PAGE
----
• Low energy
  • High Blood Pressure
  • PMS
  • Muscle tension, craps, tremors
  • Backaches
  • Constipation
  • Kidney stones
  • Osteoporosis
  • Accelerated aging
  • Depression and mood swings, irritability
  • Irregular-heartbeat
  • Anxiety
  • Muscle cramps (also in pregnant women)
  • Spasms Irritability

Just how important is magnesium to athletes?

Well, new research suggests that even small defiencies in magnesium intake can inhibit athletic performance.

The UK’s Food Standards Agency estimates that the average daily intake of magnesium in Britain for both men and women is just 227mgs – only two thirds of the US recommended daily amount (RDA) and studies carried out in 1986/87 revealed that gymnasts, footballers and basketball players were consuming only around 70% of the RDA (1).

So What’s The Take-Home Message For Athletes?

First, it’s all too easy to go short of magnesium, especially if your diet is light on foods like whole grains and cereals, green leafy vegetables, pulses (peas/beans/lentils), nuts and seeds. One study of male athletes supplemented with 390mgs of magnesium per day for 25 days resulted in an increased peak oxygen uptake and total work output during work capacity tests (2).

So how do we get enough magnesium – and what is the right proportion?

One of the major benefits of getting your nutrients from a varied whole food diet is that you’re far less likely to end up with too much of one nutrient at the expense of others. Whole foods in general contain all the co-factors and needed co-nutrients in the proper amounts for optimal health and performance.

The easiest way to secure your daily intake of magnesium in the right proportions is through:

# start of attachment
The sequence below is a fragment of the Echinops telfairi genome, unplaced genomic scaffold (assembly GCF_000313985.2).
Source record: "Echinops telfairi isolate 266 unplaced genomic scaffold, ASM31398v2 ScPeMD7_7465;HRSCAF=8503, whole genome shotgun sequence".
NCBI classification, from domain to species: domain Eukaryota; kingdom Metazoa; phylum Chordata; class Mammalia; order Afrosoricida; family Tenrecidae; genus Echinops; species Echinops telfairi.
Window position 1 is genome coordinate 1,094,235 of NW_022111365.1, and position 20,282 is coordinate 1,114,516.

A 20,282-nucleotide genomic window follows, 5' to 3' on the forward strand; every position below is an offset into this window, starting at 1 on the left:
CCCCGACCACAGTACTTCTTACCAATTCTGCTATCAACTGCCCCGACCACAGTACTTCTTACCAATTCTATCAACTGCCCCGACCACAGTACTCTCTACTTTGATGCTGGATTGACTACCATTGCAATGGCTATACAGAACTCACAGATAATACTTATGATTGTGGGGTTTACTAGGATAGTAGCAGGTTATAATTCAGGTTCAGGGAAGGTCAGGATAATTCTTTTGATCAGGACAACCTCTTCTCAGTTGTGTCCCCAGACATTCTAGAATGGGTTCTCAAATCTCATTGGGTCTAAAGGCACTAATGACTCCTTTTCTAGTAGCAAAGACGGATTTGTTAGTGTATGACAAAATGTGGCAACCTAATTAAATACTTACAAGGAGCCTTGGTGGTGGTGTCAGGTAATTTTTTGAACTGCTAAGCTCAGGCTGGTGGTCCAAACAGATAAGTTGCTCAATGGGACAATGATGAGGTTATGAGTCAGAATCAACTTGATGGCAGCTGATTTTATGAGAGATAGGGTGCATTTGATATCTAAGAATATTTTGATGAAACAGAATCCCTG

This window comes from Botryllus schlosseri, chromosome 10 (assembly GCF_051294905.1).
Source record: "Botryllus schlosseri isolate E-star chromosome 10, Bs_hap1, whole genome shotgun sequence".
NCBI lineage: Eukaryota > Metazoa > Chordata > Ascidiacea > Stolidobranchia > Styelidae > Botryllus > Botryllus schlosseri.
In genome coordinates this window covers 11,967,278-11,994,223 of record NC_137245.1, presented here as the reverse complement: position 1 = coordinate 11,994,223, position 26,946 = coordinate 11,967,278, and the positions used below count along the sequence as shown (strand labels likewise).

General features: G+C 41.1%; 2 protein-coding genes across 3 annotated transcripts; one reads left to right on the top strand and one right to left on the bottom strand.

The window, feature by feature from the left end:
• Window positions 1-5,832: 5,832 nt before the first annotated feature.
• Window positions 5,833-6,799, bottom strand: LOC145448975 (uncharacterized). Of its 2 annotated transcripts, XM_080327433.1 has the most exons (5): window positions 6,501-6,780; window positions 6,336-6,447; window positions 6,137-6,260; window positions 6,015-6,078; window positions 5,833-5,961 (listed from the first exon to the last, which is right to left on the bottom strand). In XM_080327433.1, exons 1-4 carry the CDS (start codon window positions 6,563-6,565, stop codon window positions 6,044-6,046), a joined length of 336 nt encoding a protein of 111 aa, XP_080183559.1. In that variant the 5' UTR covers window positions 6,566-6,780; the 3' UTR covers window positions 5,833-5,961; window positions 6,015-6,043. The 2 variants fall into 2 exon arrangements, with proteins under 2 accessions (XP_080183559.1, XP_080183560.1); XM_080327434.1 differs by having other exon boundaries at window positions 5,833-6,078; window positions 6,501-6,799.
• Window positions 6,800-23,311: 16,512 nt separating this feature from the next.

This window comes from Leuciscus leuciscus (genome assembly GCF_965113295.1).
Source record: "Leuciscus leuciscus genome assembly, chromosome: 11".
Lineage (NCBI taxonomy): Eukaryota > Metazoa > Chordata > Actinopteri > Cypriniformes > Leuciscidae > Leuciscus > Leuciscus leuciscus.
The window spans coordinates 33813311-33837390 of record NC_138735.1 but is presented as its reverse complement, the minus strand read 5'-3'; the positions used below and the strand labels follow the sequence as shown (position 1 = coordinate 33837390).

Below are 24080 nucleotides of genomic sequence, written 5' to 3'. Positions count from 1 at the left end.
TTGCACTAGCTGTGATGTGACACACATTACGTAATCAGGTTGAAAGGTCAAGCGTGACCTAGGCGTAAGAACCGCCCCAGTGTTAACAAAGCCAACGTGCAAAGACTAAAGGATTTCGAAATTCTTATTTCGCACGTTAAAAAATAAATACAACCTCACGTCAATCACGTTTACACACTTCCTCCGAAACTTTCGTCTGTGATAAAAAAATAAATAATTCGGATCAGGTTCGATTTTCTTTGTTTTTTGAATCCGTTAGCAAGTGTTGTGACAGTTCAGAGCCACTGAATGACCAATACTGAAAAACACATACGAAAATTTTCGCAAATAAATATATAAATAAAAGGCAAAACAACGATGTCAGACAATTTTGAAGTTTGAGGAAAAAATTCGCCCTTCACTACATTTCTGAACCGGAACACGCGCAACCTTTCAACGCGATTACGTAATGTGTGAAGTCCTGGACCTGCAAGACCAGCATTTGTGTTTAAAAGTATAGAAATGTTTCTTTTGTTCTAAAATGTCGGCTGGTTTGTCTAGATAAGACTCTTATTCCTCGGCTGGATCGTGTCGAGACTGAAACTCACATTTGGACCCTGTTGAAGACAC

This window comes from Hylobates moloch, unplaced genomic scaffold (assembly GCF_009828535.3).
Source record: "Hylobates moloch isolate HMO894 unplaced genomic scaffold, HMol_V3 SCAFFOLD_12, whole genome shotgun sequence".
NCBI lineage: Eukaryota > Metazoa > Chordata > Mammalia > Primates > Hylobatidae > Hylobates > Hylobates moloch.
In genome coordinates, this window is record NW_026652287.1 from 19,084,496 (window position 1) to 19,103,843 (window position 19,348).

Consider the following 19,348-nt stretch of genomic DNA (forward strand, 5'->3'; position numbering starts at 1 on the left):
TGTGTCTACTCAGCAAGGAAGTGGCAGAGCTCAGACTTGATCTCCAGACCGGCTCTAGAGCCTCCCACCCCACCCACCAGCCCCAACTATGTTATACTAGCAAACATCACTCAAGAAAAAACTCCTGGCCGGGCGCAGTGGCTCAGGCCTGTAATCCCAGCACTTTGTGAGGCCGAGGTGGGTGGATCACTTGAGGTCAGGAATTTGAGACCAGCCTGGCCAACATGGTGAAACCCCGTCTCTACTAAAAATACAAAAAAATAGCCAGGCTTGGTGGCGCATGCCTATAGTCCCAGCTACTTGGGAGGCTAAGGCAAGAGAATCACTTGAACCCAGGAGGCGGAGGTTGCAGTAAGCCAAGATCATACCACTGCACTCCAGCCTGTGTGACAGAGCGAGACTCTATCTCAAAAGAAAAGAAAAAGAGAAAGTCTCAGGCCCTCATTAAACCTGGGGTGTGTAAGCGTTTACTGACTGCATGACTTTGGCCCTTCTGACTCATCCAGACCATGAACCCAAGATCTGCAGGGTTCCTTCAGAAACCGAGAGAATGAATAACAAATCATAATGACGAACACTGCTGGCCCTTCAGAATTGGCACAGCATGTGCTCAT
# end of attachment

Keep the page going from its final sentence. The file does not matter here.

• Green leafy vegetables, such as kale, spinach, wheatgrass, flaxseed, pumpkin seeds.

For vegetables, the greener the colour the higher the magnesium content.

Outdoor grown Wheatgrass is exceptionally high in natural magnesium, as it is the darkest green you have ever seen. Wheatgrass Juice has been highly regarded for its nutritional properties for many years amongst health professionals and is known as the number One Superfood as it contains over 100 nutrients.


Wheatgrass Juice – the No 1 Superfood

1 oz wheatgrass juice contains:

  • 5 times the amount of precious green chlorophyll than broccoli
  • is equivalent to 1.5 lbs of broccoli in Vitamin E content!
  • 530% RDA of B12 – that is almost as much as in shellfish and making it suitable for vegans and vegetarians
  • 17 times more Vitamin B5 than banana



  1. J Am Diet Assoc;86: 251-3 (1986) and Nutr Res;7:27-34 (1987)
  2. Endocrinol Metab Clin N Am 22:377-395 (1993)

Rest and the goodies it can provide

✔Rest is just as important as moving in your workout plans✔
?Are working out like crazy lately & not seeing results, strength gains, slimming or performance improvements?
✔You may be missing rest✔

I find for some clients it is tough at first to learn to slot rest in their plans because they feel more is better but if they aren’t seeing the results despite trying their best then rest should be implemented.

?This is where a change in mindset comes in. Starting to accept and understand that rest is hugely valuable.

?Rest can come in different forms.

✔It may be a lighter workout to what a person normally does.

A cyclist or runner may go for a short swim one day instead.

A body builder may do an easy bike or walk session.